While Sony, Samsung and Microsoft battle it out in the streaming media arena, one of Australia’s largest retailers of music has decided to join in.
Launched today, Australians can now try out “Now”, a new service designed to bring another library of music to your ears without needing to fork out for every disc under the sun.
The first month of the beta is free for everyone, though after this initial trial period, customers will have to fork out for either a 3, 6, or 12 month subscription to listen to the music.
Playing with it today, we found the experience responsive and easy to use. No extra plugins are required and it’s nice to see JB not using Flash for its service. In fact, the service runs natively in a web browser, so you only need to log in.
Once you start trying it out, you’ll find five sections to explore, a search bar, and a music play-bar sitting on the bottom of your browser at all times gradually going through your selections.
The search bar is exactly what it sounds like: a search box allowing you to go through the JB Hi-Fi Now library and find tracks.
“What’s Hot” details featured music choices, recommendations, and chart-toppers, making it easy to find what’s popular right now.
“My music” is the music you’ve added to your library so far, with an extra tab suggesting other artists that are similar to what you’ve selected, in case you feel like exploring.
“Mixes” is an interesting option allowing you to make your own digital streaming mix-tape, complete with a customisable tape design to make it well and truly yours. Like something out of the 80s, the Mixes section is a nice way of making playlists look unique. You can also look up mix-tapes from other users, as well as check out mixes compiled by JB’s own staff.
“Crowd” is Now’s way of showing you what other users are searching up, loading up a map of user names and profile pictures and letting you peek at the music tastes of everyone else. You can also sort by gender, age, and location, making it an interesting way of looking up people.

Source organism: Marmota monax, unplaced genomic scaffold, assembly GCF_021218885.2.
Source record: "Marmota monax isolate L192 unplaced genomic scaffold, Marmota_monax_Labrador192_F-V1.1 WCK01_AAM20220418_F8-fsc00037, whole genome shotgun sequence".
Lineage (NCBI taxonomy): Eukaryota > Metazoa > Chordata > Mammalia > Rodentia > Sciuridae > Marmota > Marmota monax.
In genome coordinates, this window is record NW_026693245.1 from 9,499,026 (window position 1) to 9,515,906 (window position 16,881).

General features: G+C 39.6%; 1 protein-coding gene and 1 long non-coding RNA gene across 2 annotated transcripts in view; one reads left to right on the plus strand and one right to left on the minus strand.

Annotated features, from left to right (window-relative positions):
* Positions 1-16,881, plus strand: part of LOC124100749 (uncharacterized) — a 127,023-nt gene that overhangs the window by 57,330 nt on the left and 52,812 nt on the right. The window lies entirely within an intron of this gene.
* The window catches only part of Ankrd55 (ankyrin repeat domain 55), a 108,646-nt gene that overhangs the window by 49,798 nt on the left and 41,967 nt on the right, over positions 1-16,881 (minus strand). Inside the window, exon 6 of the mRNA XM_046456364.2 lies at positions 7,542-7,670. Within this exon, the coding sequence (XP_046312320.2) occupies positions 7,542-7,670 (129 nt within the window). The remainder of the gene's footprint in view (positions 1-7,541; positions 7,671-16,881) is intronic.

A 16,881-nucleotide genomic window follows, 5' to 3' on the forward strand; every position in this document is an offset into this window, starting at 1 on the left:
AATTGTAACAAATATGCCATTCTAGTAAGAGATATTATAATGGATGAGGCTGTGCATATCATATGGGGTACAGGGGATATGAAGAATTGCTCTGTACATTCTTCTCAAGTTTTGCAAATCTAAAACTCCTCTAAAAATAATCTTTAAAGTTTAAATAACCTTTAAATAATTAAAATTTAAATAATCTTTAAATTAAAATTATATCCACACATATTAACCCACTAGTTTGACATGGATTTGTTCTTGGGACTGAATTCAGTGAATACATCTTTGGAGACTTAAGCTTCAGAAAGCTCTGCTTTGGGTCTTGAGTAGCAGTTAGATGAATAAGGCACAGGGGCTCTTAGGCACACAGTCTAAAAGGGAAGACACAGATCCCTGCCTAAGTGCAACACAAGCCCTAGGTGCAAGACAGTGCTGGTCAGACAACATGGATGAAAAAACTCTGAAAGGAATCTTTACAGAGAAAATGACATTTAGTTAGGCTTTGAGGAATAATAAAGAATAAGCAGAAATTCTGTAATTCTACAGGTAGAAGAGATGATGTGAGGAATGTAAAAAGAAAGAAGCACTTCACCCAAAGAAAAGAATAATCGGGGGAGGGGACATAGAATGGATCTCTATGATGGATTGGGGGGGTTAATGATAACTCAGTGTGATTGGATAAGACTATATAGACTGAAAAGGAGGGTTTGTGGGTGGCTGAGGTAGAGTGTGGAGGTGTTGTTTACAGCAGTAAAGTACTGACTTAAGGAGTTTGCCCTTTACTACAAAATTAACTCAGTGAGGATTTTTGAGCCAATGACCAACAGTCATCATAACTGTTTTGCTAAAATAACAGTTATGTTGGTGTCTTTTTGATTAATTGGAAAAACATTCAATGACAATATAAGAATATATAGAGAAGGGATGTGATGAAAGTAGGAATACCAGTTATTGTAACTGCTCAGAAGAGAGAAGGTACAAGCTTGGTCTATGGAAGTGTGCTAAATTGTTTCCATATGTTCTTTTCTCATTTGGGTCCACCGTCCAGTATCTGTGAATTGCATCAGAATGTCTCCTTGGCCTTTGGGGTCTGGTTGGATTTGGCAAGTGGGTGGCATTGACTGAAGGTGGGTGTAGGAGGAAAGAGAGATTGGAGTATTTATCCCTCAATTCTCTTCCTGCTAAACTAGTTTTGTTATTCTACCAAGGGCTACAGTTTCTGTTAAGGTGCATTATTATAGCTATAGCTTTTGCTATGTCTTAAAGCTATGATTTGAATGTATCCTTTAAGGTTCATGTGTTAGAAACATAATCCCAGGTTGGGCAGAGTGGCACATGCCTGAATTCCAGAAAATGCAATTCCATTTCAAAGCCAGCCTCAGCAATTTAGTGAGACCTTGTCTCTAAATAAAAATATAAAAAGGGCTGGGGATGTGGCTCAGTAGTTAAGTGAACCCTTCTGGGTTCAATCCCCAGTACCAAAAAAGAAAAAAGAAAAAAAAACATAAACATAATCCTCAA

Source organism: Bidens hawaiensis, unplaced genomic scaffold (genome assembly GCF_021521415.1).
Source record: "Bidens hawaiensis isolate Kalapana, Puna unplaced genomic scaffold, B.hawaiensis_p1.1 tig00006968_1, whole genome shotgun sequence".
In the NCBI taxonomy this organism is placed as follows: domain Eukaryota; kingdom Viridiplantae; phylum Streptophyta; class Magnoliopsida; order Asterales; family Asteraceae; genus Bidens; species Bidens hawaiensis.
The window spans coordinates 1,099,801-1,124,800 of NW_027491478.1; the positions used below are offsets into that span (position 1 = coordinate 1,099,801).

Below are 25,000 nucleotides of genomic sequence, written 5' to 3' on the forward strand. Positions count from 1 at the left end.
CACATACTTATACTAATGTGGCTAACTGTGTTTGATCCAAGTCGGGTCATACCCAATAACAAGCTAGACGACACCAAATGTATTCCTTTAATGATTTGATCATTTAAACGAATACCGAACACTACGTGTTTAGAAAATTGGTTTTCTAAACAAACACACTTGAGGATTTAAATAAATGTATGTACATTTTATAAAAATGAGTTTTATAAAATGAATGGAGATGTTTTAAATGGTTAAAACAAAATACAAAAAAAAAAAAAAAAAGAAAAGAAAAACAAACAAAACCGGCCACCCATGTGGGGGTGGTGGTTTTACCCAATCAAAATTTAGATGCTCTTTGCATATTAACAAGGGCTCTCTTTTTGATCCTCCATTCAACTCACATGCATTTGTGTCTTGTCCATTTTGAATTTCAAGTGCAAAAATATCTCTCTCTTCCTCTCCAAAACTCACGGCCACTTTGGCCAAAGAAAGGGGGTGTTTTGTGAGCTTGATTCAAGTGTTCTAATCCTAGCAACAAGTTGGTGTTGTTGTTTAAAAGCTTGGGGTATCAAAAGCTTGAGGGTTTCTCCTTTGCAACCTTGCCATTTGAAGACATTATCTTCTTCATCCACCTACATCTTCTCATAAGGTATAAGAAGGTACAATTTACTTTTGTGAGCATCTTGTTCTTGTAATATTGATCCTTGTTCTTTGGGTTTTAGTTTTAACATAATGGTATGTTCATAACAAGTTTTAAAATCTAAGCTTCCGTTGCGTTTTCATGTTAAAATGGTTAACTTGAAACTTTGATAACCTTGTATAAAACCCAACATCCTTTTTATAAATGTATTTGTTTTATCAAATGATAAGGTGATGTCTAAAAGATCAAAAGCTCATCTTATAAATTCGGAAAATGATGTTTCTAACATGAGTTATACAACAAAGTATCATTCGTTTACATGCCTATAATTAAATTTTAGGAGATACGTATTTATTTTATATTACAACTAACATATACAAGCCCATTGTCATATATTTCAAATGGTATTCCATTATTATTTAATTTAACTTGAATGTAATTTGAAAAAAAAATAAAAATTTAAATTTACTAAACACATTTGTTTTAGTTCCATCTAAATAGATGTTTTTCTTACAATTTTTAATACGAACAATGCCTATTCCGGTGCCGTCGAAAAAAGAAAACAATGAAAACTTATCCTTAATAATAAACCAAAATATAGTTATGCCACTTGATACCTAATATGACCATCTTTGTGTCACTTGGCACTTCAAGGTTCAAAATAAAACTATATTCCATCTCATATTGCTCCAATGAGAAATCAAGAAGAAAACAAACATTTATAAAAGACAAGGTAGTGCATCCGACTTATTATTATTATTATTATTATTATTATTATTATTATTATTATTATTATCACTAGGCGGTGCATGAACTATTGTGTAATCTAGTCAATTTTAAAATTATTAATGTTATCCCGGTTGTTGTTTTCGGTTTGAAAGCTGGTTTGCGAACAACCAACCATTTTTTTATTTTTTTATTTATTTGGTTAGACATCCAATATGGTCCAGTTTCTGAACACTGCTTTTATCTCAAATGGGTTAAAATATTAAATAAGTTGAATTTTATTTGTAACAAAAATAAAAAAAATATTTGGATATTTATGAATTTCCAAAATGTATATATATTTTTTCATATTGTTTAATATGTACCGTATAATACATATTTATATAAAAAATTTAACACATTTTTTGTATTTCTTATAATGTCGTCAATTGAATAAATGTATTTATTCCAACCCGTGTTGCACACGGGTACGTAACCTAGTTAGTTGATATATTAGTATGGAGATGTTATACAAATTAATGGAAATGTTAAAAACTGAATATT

Possibly the most interesting section Now has to offer is “Discover”, breaking up music into icon-based genres and sub-genres, all the while offering albums for you to try out. While there can be some overlap, it’s an interesting way of letting customers try music types they’ve probably never heard of or have wanted to try for ages.
You can always switch to a list if the icons are too much for you, but with a layout like this, we’d stick with the squares. It’s just more fun.
Overall, the library isn’t too bad for a launch title. JB claims millions of tracks available through the 100,000 or so artists, although we were able to find albums missing that other streaming services had. In playback, you can easily move albums across the left and right to change the order of your playlist easily.
Surprisingly, Now lacks the ability to run on a mobile platform. While the beta has launched this week, JB won’t be releasing any mobile apps to access the system until next year, meaning the only customers able to try it out have to do so on a desktop, notebook, or tablet.
Even though the system uses the universally friendly HTML5, any mobile access the service will be greeted with “Sorry. JB Hi-Fi Now is not available on mobile phones.”
Tablets can see the service, although it’s clear that the design has larger screens in mind, with buttons and options not quite fitting to where they should be.
We’re honestly not sure how many people use their web browsers to listen to music, especially since other streaming music services are all available on mobile platforms.
Right now, JB Hi-Fi is a good concept with some nice interface designs, although we’d seriously like to see the platform work on something that won’t tie us to our desks.